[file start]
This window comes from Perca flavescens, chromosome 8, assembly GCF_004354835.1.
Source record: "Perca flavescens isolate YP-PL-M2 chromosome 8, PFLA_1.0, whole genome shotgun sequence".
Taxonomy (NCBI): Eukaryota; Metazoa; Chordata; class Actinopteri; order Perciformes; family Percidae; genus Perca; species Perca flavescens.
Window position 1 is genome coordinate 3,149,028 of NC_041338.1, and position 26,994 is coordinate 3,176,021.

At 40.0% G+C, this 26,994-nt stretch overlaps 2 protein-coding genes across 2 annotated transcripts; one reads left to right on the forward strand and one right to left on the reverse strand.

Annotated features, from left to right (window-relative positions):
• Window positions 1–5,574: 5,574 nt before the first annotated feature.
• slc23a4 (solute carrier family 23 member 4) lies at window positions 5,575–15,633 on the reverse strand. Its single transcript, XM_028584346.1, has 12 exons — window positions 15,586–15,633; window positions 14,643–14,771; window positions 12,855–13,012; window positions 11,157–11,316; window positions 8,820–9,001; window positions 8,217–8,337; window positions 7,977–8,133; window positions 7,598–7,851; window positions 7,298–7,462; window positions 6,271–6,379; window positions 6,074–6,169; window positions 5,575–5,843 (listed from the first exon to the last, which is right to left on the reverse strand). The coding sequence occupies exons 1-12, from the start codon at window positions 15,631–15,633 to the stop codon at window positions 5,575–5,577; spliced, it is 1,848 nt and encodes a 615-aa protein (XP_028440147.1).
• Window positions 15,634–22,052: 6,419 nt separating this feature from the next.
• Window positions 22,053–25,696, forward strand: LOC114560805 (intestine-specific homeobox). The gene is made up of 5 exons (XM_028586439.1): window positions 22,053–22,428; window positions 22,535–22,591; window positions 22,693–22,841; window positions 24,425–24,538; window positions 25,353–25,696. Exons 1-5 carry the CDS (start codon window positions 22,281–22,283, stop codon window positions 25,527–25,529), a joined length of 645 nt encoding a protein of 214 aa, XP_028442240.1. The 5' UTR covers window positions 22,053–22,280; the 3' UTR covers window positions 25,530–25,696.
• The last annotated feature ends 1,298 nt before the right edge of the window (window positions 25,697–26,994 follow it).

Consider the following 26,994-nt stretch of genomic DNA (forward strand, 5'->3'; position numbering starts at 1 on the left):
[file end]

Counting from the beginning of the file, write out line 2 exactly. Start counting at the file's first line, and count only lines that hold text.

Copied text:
Source record: "Perca flavescens isolate YP-PL-M2 chromosome 8, PFLA_1.0, whole genome shotgun sequence".